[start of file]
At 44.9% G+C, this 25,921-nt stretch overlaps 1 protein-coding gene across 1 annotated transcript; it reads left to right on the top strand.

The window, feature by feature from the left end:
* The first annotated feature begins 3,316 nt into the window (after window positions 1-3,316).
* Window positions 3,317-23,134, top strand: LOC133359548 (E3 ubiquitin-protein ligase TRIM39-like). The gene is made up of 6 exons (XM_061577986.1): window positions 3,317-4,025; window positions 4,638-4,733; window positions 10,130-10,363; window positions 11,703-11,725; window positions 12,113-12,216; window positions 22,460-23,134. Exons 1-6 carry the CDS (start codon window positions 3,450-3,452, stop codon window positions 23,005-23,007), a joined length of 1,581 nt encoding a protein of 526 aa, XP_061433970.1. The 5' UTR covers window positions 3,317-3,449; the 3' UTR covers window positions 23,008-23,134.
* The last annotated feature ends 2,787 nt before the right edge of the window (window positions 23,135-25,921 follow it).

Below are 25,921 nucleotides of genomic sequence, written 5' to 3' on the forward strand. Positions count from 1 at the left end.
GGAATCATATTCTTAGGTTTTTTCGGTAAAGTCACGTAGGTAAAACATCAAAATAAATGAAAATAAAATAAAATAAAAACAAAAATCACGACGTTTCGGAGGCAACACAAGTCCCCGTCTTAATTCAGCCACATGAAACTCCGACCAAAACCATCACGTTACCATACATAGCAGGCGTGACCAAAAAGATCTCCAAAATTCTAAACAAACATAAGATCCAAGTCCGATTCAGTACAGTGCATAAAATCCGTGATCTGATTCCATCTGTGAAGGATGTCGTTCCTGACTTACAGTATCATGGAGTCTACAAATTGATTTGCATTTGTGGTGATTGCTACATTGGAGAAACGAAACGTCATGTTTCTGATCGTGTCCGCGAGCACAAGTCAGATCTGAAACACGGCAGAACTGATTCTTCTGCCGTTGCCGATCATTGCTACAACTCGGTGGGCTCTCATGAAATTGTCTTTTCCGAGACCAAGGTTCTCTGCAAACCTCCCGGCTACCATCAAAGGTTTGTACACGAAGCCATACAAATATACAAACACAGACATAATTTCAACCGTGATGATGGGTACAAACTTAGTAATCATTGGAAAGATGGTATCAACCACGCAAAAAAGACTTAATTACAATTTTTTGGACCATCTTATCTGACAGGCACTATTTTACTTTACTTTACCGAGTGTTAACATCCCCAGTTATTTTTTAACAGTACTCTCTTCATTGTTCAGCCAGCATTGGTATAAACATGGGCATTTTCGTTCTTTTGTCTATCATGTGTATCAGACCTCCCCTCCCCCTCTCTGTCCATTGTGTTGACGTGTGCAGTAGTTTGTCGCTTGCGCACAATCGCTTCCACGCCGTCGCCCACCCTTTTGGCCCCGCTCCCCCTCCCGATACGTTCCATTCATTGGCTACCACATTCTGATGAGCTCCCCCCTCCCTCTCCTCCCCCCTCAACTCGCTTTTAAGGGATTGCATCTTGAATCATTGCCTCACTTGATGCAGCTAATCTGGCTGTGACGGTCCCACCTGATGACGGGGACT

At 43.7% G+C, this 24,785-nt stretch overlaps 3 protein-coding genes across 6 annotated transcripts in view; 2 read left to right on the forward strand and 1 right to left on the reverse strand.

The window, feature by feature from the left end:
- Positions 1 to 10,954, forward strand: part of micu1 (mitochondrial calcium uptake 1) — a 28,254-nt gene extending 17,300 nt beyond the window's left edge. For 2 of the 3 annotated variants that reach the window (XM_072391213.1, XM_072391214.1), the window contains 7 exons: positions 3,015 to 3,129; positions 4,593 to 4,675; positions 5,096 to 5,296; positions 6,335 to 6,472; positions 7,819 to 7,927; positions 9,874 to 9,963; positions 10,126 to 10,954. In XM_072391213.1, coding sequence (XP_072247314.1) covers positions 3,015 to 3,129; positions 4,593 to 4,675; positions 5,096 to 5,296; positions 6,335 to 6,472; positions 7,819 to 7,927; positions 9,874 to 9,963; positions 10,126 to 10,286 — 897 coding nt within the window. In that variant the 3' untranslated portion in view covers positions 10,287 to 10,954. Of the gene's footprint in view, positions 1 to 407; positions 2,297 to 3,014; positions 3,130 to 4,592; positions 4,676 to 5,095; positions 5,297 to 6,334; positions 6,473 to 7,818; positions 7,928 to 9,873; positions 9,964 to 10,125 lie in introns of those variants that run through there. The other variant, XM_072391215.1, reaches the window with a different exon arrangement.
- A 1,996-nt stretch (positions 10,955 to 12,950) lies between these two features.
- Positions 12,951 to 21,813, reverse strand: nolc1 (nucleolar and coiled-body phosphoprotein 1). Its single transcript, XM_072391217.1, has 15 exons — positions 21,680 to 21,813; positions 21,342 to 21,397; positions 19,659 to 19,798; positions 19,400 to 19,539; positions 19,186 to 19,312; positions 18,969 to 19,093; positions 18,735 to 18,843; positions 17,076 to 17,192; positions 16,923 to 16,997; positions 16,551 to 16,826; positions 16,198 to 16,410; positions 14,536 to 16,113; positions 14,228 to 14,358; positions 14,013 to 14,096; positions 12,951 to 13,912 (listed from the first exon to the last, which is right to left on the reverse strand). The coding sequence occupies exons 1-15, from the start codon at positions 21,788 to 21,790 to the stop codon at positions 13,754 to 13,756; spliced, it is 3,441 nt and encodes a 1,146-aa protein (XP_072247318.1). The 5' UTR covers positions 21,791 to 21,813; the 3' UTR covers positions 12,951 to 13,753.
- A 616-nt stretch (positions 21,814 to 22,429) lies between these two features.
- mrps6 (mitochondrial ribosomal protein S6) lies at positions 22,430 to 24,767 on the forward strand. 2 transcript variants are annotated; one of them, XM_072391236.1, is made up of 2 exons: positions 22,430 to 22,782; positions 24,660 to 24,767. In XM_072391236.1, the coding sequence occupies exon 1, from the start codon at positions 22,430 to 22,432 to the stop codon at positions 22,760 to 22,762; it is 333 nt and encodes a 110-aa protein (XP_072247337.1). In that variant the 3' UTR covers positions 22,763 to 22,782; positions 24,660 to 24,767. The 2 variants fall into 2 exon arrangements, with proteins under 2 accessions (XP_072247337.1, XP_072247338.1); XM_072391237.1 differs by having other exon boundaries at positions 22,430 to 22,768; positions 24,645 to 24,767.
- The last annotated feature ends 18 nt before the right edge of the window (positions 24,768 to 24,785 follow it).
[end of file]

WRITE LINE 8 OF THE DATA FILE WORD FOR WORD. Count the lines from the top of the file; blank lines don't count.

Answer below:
At 43.7% G+C, this 24,785-nt stretch overlaps 3 protein-coding genes across 6 annotated transcripts in view; 2 read left to right on the forward strand and 1 right to left on the reverse strand.